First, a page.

UK’s next PM faces a rise in economic misery

British opposition Labour Party leader Keir Starmer speaks to the media next to Shadow Chancellor of the Exchequer Rachel Reeves as he visits Morrisons supermarket during a Labour general election campaign event in Wiltshire, Britain, June 19, 2024. REUTERS/Hannah McKay

LONDON: The United Kingdom’s next government will confront a fresh increase in economic misery levels in its first months in office as voters feel the pinch from rising unemployment.

Having retreated in recent months thanks to cooling inflation, the Misery Index – created in the 1970s to capture the combined impact of unemployment and inflation – is set to worsen again over the next 18 months in the United Kingdom.

This time around, not having a job is likely to be the main pain point.

“We still have quite strong underlying wage inflation, unemployment will have to rise to reestablish the equilibrium,” Andrew Oswald, a professor of economics and behavioural science at the University of Warwick, said in an interview.

“That will be much more painful than inflation has been.”

The trend points to how the next prime minister will struggle to make Britons feel more upbeat about their economic fortunes.

Polls predict voters will elect Keir Starmer’s Labour into government on July 4, putting an end to 14 years of Tory rule that oversaw the worst cost-of-living crisis in decades.

Since Prime Minister Rishi Sunak took office in October 2022, the misery index has averaged around 11, higher than under every administration from Tony Blair, bar Liz Truss’s damaging stint as a PM.

As inflation retreated to the 2% target from double digits and workers start to see real incomes grow again, the gauge has slipped to around six.

It’s now predicted to increase to 7.5 on average in the first 18 months after the new administration takes office, according to a Bloomberg analysis of data from the Office for National Statistics and Bank of England forecasts.

Unemployment is set to be responsible for almost 70% of the score, the most since David Cameron’s administration, which saw the economy through the aftermath of the 2008 Global Financial Crisis.

The Bank of England (BoE) forecasts joblessness will rise gradually from around 4% towards 5.5% by the end of 2025, which would be the highest since 2015.

“A decade to fifteen years ago, if you said to people unemployment is going to be 5%, they would’ve said that’s a great outcome, but now we’re talking about unemployment rising from what was a much lower point,” said Hetal Mehta, head of economic research at St James’s Place.

“It will be a difficult message for any new government to manage.”

While the UK economy struggled with sluggish growth, low productivity and high interest rates, wages have risen at triple the inflation rate and firms have been hoarding staff in hopes that easing borrowing costs would eventually boost demand.

Those hopes have yet to materialise.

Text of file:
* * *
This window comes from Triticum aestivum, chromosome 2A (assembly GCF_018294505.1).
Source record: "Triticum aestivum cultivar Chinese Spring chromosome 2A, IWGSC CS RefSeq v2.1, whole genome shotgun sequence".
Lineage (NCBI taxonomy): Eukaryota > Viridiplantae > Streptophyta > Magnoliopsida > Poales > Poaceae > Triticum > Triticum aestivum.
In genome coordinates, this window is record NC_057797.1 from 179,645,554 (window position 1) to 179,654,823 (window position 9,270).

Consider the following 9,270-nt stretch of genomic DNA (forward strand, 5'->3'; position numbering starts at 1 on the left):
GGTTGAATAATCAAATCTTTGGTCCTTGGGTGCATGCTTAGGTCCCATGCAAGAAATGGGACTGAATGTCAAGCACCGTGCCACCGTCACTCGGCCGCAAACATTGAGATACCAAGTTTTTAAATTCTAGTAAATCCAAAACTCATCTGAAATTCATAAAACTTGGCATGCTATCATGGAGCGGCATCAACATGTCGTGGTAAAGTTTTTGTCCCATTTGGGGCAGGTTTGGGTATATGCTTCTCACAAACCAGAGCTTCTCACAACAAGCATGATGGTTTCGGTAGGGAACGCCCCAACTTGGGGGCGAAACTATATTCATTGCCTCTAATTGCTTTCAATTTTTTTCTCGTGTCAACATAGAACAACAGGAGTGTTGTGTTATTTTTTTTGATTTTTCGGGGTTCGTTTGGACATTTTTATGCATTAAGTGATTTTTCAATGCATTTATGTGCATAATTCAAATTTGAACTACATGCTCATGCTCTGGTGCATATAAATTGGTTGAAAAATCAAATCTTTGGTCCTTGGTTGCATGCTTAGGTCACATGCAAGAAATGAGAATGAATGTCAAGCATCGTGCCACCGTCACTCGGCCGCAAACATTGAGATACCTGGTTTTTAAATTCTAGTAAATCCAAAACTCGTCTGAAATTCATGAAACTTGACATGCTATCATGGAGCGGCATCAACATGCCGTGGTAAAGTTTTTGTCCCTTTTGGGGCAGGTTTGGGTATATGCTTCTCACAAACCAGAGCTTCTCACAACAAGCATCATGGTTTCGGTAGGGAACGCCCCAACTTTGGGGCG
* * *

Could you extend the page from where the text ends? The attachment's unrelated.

BoE governor Andrew Bailey and his colleagues voted to keep rates unchanged at 5.25% last Thursday.

BoE policymaker Megan Greene warned earlier this year that unemployment may rise further than forecast if squeezed-out firms start unwinding their hiring.

The labour market has started loosening in recent months, with falling vacancies and unemployment rising to a two-year high.

Unemployment is only part of the story, though.

Around 800,000 people dropped out of the labour force during Covid, mostly due to long-term sickness, and many haven’t returned.

Almost a fourth of the UK’s working-age population is economically inactive, the most since 2015, while long-term sickness increased again in April to a new record of 2.83 million.

“We had a rise in the employment rate and a rise in the participation rate in the previous decade, and it’s gone into reverse in the last four years,” said Gregory Thwaites, research director at the Resolution Foundation.

“Fixing that is the biggest challenge the government faces in the labour market.”

A drop in the number of people holding jobs could do particularly bad damage to the national mood.

A 2001 study conducted by Oswald and his colleagues found that jobs are nearly twice as important as low inflation for happiness.

Tracking the overall well-being levels of over 250,000 participants from the United States and Europe, the researchers found that a one-point increase in unemployment had the same effect as a two-point increase in inflation.

The index might also underestimate actual misery levels because it doesn’t capture the effects of dropping out of the labour market, according to Oswald.

Mental health conditions like depression or anxiety were among the main health issues cited by those who dropped out of the jobs market, according to official data.

“If you lost your job, it would hurt a lot psychologically and part of it would be from the drop in income,” Oswald said.

“But most of the effect is coming through non-financial things like loss of identity, loss of self-esteem and a general decline in status in society’s eyes.”

In a bid to improve how families feel about their finances, the Labour Party – campaigning on a message of “change” – has promised to usher in a “New Deal for Working People” in its first 100 days in office, which would include tying the minimum wage to cost-of-living increases.

The Conservatives, who delivered a 9.8% rise in the minimum wage in April, are pledging to increase that even further and cut national insurance.

“If the economy is growing below trend, that’s putting up pressure on unemployment,” Mehta said.

“I don’t think we have the financial power to boost growth through a big public investment programme unless that came with very focused tax raising measures which might be difficult.” — Bloomberg

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